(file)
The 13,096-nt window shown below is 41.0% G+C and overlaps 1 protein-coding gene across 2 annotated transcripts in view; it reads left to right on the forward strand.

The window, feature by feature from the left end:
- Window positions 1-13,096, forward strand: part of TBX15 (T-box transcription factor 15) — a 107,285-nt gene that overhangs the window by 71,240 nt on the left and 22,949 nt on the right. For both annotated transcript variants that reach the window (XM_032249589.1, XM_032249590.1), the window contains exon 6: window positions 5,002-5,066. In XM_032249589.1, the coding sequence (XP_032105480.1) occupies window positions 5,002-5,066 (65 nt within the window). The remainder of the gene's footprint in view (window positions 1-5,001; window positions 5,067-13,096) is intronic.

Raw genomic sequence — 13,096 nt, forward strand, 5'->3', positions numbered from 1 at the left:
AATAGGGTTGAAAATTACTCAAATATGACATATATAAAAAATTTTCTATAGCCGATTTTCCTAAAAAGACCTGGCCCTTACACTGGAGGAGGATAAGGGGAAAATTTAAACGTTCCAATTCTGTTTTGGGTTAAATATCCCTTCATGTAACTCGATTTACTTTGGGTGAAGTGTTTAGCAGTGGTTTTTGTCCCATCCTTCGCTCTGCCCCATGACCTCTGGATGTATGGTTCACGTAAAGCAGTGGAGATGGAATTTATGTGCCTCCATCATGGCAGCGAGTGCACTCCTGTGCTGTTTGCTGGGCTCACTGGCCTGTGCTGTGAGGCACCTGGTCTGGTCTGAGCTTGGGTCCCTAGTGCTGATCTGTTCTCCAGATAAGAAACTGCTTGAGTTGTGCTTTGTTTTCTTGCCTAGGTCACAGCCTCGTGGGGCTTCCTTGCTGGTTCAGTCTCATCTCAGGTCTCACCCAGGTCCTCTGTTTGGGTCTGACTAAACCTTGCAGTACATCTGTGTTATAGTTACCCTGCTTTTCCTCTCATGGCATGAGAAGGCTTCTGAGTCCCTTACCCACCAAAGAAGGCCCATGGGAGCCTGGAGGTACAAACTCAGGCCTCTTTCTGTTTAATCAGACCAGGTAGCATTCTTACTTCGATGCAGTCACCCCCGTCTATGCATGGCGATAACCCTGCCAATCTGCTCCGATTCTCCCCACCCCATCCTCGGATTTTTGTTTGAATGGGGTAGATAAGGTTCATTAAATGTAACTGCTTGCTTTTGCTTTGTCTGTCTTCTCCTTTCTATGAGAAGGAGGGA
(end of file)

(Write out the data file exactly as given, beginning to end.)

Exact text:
The 13,096-nt window shown below is 41.0% G+C and overlaps 1 protein-coding gene across 2 annotated transcripts in view; it reads left to right on the forward strand.

The window, feature by feature from the left end:
- Window positions 1-13,096, forward strand: part of TBX15 (T-box transcription factor 15) — a 107,285-nt gene that overhangs the window by 71,240 nt on the left and 22,949 nt on the right. For both annotated transcript variants that reach the window (XM_032249589.1, XM_032249590.1), the window contains exon 6: window positions 5,002-5,066. In XM_032249589.1, the coding sequence (XP_032105480.1) occupies window positions 5,002-5,066 (65 nt within the window). The remainder of the gene's footprint in view (window positions 1-5,001; window positions 5,067-13,096) is intronic.

Raw genomic sequence — 13,096 nt, forward strand, 5'->3', positions numbered from 1 at the left:
AATAGGGTTGAAAATTACTCAAATATGACATATATAAAAAATTTTCTATAGCCGATTTTCCTAAAAAGACCTGGCCCTTACACTGGAGGAGGATAAGGGGAAAATTTAAACGTTCCAATTCTGTTTTGGGTTAAATATCCCTTCATGTAACTCGATTTACTTTGGGTGAAGTGTTTAGCAGTGGTTTTTGTCCCATCCTTCGCTCTGCCCCATGACCTCTGGATGTATGGTTCACGTAAAGCAGTGGAGATGGAATTTATGTGCCTCCATCATGGCAGCGAGTGCACTCCTGTGCTGTTTGCTGGGCTCACTGGCCTGTGCTGTGAGGCACCTGGTCTGGTCTGAGCTTGGGTCCCTAGTGCTGATCTGTTCTCCAGATAAGAAACTGCTTGAGTTGTGCTTTGTTTTCTTGCCTAGGTCACAGCCTCGTGGGGCTTCCTTGCTGGTTCAGTCTCATCTCAGGTCTCACCCAGGTCCTCTGTTTGGGTCTGACTAAACCTTGCAGTACATCTGTGTTATAGTTACCCTGCTTTTCCTCTCATGGCATGAGAAGGCTTCTGAGTCCCTTACCCACCAAAGAAGGCCCATGGGAGCCTGGAGGTACAAACTCAGGCCTCTTTCTGTTTAATCAGACCAGGTAGCATTCTTACTTCGATGCAGTCACCCCCGTCTATGCATGGCGATAACCCTGCCAATCTGCTCCGATTCTCCCCACCCCATCCTCGGATTTTTGTTTGAATGGGGTAGATAAGGTTCATTAAATGTAACTGCTTGCTTTTGCTTTGTCTGTCTTCTCCTTTCTATGAGAAGGAGGGA